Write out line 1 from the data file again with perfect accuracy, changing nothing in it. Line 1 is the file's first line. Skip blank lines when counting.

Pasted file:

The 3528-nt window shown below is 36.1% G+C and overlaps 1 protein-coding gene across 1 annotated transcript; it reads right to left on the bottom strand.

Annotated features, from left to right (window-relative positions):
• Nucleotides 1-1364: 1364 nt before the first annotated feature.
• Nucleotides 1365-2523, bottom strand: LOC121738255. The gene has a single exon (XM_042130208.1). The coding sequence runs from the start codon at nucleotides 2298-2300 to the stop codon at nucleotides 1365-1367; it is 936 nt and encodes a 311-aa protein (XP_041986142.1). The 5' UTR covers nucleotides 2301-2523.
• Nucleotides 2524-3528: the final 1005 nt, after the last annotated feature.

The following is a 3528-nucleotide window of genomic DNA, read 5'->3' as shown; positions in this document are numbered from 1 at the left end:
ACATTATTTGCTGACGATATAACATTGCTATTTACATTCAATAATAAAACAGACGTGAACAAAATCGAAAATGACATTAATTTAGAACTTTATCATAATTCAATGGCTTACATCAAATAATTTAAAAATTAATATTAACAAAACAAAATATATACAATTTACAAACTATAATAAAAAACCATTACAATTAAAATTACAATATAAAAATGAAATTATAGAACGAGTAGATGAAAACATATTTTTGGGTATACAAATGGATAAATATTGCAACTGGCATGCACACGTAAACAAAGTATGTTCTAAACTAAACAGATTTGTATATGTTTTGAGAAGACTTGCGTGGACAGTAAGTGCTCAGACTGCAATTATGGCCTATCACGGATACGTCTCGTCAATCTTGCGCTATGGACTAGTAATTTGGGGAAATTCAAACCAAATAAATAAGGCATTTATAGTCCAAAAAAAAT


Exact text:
The 3528-nt window shown below is 36.1% G+C and overlaps 1 protein-coding gene across 1 annotated transcript; it reads right to left on the bottom strand.